Have you ever felt guilty? Almost everyone has. Feeling guilty about something is tough and can be very stressful. Constant guilt can cause someone so much emotional, psychological, and even physical stress. Everyone handles guilt differently although the feeling is still the same.
In the book, ‘The Book of Unknown Americans,’ Alma Rivera is the mother of a young girl named Maribel; who has suffered from a traumatic brain injury, blames herself and believes that she is the cause of it. Maribel was born after three years of Alma and Arturo (Maribel’s father) trying to have a baby. So Maribel was their one and only child. When Maribel was 14 year old, she fell off a ladder two stories high after carrying up a heavy bucket of cement. Maribel loved to follow her father’s footsteps, so one day she was helping him while he was at work. She begged her mom to let her carry up a bucket of cement to her father who was on top of a roof two stories high. After Maribel pleading and begging to be able to climb the ladder, her mother, Alma allowed her to. While Maribel was climbing down the ladder, Alma turned away while holding onto the ladder which may have let the ladder slip through the mud, and caused Maribel to fall back off of the ladder. The way that Maribel landed on her neck caused her brain to shake inside of her head. She ended up needing to have a certain part of her brain cut off to stop the swelling and bleeding. Alma says, “It wasn’t an earthquake or a gust of wind that knocked her to the ground. It was me” (Henriquez 102). From that moment on, she believed that she was the reason that Maribel’s life had drastically changed.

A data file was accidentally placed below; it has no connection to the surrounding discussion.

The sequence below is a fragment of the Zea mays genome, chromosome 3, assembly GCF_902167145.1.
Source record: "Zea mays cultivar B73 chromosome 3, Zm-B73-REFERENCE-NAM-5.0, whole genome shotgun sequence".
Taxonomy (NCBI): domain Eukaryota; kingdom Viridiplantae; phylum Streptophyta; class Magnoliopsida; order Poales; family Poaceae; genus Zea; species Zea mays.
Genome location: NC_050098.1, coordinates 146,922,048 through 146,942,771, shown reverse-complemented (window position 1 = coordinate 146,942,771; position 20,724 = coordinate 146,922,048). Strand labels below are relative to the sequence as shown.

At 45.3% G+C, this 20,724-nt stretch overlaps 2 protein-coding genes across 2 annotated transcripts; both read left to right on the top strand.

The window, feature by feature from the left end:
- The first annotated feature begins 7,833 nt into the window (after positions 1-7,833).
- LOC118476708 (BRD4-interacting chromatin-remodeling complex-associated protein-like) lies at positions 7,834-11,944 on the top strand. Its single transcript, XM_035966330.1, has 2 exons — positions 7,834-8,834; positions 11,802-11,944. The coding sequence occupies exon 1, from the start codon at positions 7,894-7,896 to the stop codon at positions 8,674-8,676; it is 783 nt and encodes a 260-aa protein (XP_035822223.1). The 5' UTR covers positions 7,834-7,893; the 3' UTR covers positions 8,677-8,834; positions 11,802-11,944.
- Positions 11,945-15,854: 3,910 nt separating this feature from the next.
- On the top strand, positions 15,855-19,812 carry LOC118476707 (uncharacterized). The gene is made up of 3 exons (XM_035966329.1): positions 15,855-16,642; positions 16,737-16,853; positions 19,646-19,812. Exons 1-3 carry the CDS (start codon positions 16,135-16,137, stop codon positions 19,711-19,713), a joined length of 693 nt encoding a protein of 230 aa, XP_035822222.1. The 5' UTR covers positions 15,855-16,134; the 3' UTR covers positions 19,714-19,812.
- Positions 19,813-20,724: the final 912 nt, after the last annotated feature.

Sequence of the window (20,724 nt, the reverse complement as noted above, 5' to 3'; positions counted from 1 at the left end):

Alma goes to a small church, St. Thomas More Oratory and begins to pray, “I know I’m not very important, I told him. I know you You have other things to worry about. But please forgive me for all that I’ve done. Please give me the the strength to fix it. Please let her get better. And please let Arturo forgive me, too. In Jesus’ name, Amen” (Henriquez 54). She doesn’t even think of herself as someone who is important. She continues by asking for forgiveness, but she should be able to forgive herself for what she think she did to her daughter. She believes that her own husband blames her for Maribel’s accident. She has this heavy weight of guilt upon her shoulders. But she puts it all on herself. She is always reminding herself what she did to Maribel. Alma was taking the bus one day and stepped off on the wrong stop. It was pouring rain and she still didn’t know the area so ended up getting lost and only having a short amount of time to get to where Maribel’s was being dropped off by the bus. She called the school to try and see if the bus driver would wait until she was able to meet Maribel; but after moments of Alma trying to explain her situation, the woman couldn’t help her. Alma says “the woman said something else that I couldn’t understand and I nearly wept in frustration. They were only words” (Henriquez 63). Alma feels weaker at the fact that she couldn’t break that barrier when trying to communicate with the woman on the phone. She thought of every other possible thing that she could have done to make sure sure she was there to meet Maribel. Alma was more worried about Maribel stepping off the bus to find that one was there, than the fact that she was lost, in the rain, by herself, and in a place that she is not even familiar with. She cries and runs around frantically trying to get to her daughter. All Alma wants is that Maribel is safe and okay when she finally sees her with Mayor (Henriquez 64-66).